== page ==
Hunter ed overview — texas parks amp wildlife department

Hunter Ed Overview

Every hunter (including out-of-state hunters) born on or after Sept. 2, 1971, must successfully complete a Hunter Education Training Course. Minimum age of certification is 9 years of age.

If you were born on or after September 2, 1971 and you are:

  • under 9 years of age, you must be accompanied *.
  • age 9 through 16, you must successfully complete a hunter education course, or you must be accompanied *.
  • age 17 and over, you must successfully complete a hunter education course; or purchase a “Hunter Education Deferral” and you must be accompanied *.

Please note that some federally controlled areas require all hunters using that site to have hunter education certification. In Texas, this includes Corps of Engineers property and most military reservations. Be sure to check with the specific area prior to going hunting.

Hunter Ed Certification Options

Information for other states:

Hunter education california department of fish and wildlife

Related Agencies

California Hunter Education Program

In a continued effort to reduce firearm accidents. the State of California requires all first time resident hunters, regardless of age, to complete hunter education training or pass a comprehensive equivalency test before purchasing a hunting license.

The California Department of Fish and Wildlife conducts training throughout the state. Each year approximately 30,000 students complete the state’s ten-hour minimum hunter education course. Statistics show hunter education training is a success.

Hunting accidents of all types have declined substantially since the start of the program. The California Hunter Safety Program began on January 1, 1954 with the passage of the Davis-Abshire Hunter Safety Training Law. The initial law required all junior hunters to take a Hunter Safety Class prior to obtaining their first hunting license.

Think eye protection isn’t important? Watch this video .

This agency receives federal funds. Under federal law, discrimination is prohibited on the basis of race, color, age, sex, national origin or handicap. If you believe you have been discriminated against in any program, activity or facility of this agency, contact the Equal Opportunity Officer, California Department of Fish and Game. 1416 9th Street, Sacramento, CA 95814, or the Office of Equal Opportunity, U.S. Department of the Interior, Washington, DC, 20240.

Federal bureau of investigation

The FBI is in search of diverse, highly motivated, and talented candidates who are interested in joining the FBI. If you are a college student, recent graduate, veteran, or professional interested in an entry-level position with the FBI, please visit www.fbijobs.gov/FY14Hiring for more information on how to submit your resume.

FBI INTERNSHIPS

FBI employees are responsible for protecting and defending the United States against terrorists and spies; upholding and enforcing the criminal laws of the United States; and providing leadership and criminal justice services to our international, federal, state, and local partners. If these missions appeal to you, then you should consider joining the FBI team.

The FBI recruits at all levels (undergraduate, graduate, experienced professionals) and hires individuals with a wide variety of educational and professional backgrounds. In addition to our current job postings for full-time positions, we offer a paid Honors Internship Program as well as a non-paid Volunteer Internship Program .

Other student internship opportunities include the Laboratory Division’s Visiting Science Program. Students with backgrounds in science, engineering, or technology disciplines are invited to apply.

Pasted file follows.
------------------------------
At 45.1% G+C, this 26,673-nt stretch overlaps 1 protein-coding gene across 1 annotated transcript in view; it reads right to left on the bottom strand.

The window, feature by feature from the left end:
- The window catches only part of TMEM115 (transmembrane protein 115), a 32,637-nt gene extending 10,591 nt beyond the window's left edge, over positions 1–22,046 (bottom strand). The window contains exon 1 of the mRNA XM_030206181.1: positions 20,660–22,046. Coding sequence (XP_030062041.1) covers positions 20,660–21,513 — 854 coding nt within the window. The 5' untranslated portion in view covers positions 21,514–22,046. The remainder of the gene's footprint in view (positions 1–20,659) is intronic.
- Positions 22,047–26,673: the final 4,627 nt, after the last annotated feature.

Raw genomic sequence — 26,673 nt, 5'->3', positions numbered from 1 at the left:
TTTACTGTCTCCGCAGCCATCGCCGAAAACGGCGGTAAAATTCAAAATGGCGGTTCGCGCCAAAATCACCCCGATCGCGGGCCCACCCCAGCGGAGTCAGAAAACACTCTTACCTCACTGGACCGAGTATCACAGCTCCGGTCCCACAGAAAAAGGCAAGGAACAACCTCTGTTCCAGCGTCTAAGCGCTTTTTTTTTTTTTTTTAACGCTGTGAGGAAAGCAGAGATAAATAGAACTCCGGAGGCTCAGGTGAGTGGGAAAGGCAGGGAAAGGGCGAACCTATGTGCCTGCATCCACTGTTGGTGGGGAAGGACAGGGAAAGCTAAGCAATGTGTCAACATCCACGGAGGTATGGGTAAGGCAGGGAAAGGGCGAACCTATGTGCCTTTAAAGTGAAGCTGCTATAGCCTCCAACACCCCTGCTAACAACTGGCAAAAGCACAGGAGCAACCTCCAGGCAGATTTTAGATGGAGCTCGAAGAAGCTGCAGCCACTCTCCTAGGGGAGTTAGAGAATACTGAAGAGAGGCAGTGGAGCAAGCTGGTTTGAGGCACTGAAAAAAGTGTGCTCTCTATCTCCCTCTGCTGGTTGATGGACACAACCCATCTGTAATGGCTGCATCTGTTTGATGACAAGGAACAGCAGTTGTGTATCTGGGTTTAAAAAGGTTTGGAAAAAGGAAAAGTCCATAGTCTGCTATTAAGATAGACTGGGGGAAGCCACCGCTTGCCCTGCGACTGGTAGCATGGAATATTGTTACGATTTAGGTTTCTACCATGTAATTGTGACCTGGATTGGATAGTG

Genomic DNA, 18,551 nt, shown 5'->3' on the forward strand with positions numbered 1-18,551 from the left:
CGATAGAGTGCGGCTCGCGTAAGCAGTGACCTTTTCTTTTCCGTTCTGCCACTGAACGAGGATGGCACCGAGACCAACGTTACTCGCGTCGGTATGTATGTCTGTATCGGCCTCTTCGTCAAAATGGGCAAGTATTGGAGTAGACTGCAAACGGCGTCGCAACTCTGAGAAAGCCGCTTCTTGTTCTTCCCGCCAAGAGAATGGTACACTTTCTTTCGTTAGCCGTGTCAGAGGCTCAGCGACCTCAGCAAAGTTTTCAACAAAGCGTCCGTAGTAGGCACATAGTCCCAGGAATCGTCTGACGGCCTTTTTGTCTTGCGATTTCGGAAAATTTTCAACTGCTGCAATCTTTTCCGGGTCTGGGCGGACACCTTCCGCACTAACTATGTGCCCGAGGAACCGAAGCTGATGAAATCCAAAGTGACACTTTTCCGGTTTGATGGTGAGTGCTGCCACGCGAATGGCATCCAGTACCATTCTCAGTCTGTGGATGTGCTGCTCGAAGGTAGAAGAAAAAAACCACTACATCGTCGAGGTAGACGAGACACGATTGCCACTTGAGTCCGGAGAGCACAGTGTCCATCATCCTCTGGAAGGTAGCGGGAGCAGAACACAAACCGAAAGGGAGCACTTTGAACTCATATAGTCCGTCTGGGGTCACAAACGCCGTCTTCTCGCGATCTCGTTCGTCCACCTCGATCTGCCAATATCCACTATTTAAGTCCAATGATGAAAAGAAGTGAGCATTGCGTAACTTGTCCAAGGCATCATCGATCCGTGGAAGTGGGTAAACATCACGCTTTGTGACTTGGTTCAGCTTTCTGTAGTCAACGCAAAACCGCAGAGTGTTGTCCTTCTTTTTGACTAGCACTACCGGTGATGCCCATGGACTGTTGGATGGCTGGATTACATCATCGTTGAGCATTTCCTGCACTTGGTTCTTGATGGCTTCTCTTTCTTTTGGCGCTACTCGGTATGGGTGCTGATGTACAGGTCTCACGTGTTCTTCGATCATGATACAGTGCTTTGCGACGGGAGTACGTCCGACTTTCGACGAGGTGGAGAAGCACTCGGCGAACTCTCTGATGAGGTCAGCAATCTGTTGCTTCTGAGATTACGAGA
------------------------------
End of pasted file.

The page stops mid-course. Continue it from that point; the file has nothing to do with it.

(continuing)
The FBI often participates in career fairs and other recruiting events where interested candidates have a chance to meet an FBI employee and learn more about job opportunities at the FBI. Please see our Recruiting Events page to find out if we are coming soon to a location near you.

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Information Technology

From the vast banks of servers in our data centers, to the smartphones in employees’ pockets, almost everything that happens here happens because of information technology.

This is a great place to start an IT career. Getting started means either a full-time position or an internship in one of the following roles:

  • Programming —“Creators” who develop and maintain proprietary software applications for customers and employees to buy, quote, sell, manage policies and resolve claims.
  • Operations analyst —“Physicians” who keeps tabs on the health of our IT infrastructure. Monitor and fix outages in our voice and data network, server, client PC and mainframe environments.
  • System test engineer —“Test pilots” who validate and verify technology product requirements to make sure our technology meets our customers’ expectations. Design and execute test cases, test tools and test automation. Participate in test design activities, design reviews, code reviews or other methods to ensure quality.

Volunteer and paid internship opportunities with the fbi

FBI Internships

The Federal Bureau of Investigation (FBI) recruits students at both the undergraduate and graduate level and fosters the next generation of FBI professionals through a number of programs:

  • Volunteer Internship Program
  • Honors Internship Program
  • Cyber Internship Program
  • Visiting Science Program

FBI Volunteer Internship Program

The FBI Volunteer Internship Program is an unpaid internship program for undergraduates in their junior or senior year, as well as graduate and post-graduate students. This internship opportunity allows students to gain a deeper understanding of FBI operations and the careers available through the Bureau while working alongside FBI employees.

The FBI Volunteer Internship program, which takes place for ten weeks during the summer months (The 2013 program runs from June 3 to August 9.), occurs at select FBI Field Offices throughout the country, as well as the FBI Headquarters in Washington, D.C. and the Criminal Justice Information Services in West Virginia.